National Library of Medicine (NLM)


A component of the US National Institutes of Health (NIH), the National Library of Medicine is the world's largest biomedical library which traces its roots to 1836 and the commitment of the second US Army Surgeon General to purchase books and journals for active-duty medical officers. Today, the NLM maintains and makes available a vast collection of over twelve million books, journals, manuscripts, audiovisuals, and other forms of medical information. It also produces electronic information resources on a wide range of topics that are searched billions of times each year by millions of people around the globe. As a public institution with over one-hundred and-seventy-five years of experience in collecting materials and providing information and research services in all areas of biomedicine and health care, the NLM is committed to introducing more audiences to its unique holdings and rich sets of data. The NLM is also committed to developing new and innovative collaborations that engages its data and, in doing so, advance research, teaching, and public understanding of the past, present, and future of medical science and public health. 

A complete listing of all NLM databases and related resources & APIs, is available at:   

Of particular interest to digital humanists will be XML datasets and associated DTDs from:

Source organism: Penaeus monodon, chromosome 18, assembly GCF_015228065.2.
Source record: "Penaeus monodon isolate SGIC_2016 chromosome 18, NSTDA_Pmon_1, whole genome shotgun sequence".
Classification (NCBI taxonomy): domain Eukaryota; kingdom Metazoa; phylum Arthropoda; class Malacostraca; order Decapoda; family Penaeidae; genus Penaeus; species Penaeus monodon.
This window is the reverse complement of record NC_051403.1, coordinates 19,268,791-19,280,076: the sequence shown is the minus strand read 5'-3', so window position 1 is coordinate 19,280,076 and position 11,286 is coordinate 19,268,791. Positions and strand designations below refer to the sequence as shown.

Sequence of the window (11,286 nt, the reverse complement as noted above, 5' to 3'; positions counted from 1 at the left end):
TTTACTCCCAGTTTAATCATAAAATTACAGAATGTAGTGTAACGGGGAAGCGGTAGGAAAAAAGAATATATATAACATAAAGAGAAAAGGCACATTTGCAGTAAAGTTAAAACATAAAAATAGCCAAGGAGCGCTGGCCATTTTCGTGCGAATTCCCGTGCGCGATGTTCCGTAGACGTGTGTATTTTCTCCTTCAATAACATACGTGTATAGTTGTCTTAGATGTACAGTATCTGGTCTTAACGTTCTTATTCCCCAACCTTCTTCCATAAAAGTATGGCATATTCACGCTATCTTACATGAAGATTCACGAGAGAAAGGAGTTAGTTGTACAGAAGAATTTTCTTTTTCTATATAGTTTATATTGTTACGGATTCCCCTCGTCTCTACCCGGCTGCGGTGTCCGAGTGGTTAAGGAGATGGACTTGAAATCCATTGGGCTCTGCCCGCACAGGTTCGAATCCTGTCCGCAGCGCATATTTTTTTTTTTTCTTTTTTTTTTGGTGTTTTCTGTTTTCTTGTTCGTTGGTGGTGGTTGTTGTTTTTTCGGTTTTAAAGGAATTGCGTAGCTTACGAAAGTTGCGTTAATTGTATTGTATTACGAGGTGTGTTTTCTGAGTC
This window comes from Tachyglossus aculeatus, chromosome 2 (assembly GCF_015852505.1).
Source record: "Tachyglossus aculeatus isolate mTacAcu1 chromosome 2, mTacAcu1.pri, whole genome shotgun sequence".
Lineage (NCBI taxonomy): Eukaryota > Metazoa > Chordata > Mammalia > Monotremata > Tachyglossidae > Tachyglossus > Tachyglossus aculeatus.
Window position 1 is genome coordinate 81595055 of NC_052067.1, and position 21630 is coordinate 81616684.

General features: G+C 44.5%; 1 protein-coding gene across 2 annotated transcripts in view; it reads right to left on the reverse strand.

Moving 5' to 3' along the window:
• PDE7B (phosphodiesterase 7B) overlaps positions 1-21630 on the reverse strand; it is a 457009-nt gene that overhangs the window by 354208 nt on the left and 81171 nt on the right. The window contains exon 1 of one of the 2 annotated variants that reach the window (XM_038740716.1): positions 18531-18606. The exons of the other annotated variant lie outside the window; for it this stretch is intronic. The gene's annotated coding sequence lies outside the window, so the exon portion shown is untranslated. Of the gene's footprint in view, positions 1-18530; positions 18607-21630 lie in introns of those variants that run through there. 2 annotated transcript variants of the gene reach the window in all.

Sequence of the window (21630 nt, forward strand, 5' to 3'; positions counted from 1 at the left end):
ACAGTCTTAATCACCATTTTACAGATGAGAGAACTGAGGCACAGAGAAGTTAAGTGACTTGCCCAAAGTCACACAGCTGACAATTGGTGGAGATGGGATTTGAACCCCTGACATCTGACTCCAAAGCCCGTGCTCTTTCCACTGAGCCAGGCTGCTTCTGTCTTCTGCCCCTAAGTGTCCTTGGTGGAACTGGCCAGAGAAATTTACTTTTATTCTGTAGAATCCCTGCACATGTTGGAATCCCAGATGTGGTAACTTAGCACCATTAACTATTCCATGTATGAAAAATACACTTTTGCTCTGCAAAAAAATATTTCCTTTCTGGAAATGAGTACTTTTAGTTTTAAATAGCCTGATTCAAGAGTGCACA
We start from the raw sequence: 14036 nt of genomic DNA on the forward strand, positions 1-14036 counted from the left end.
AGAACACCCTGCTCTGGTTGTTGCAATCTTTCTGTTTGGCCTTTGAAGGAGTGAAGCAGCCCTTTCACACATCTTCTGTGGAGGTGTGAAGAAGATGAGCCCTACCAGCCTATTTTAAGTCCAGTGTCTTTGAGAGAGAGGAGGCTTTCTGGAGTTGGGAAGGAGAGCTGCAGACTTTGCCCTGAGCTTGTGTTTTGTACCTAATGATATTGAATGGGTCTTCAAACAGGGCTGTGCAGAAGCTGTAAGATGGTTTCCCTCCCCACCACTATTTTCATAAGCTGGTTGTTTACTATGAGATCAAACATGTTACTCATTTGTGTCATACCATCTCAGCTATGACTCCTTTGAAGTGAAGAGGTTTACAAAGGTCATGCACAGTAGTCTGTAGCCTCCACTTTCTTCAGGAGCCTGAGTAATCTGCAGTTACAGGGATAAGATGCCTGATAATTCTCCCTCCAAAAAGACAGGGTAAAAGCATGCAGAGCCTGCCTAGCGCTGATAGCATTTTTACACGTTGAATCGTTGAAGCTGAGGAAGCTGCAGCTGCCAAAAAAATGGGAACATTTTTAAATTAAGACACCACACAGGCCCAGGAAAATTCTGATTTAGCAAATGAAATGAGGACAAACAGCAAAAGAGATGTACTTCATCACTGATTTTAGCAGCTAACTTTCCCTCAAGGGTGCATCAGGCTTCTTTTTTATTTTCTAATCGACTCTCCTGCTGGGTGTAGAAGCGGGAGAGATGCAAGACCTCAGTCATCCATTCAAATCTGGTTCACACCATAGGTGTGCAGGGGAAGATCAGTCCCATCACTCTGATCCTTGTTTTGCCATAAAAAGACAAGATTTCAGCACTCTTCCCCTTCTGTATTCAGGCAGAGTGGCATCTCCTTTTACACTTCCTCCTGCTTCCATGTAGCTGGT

• The NLM’s IndexCat™ database, which encompasses more than 3.7 million history of medicine bibliographic items spanning five centuries, covering a wide range of subjects such as the basic sciences, scientific research, civilian and military medicine, public health, and hospital administration
  • Two unique collections, encompassing over 42,000 records of incipits, or the beginning words of a medieval manuscript or early printed book, covering various medical and scientific writings on topics as diverse as astronomy, astrology, geometry, agriculture, household skills, book production, occult science, natural science, and mathematics, as these disciplines and others were largely intermingled in the medieval period of European history.
  • MEDLINE®/PubMed® data, which includes over 22 million references to biomedical and life sciences journal articles back to 1946, and, for some journals, much earlier.


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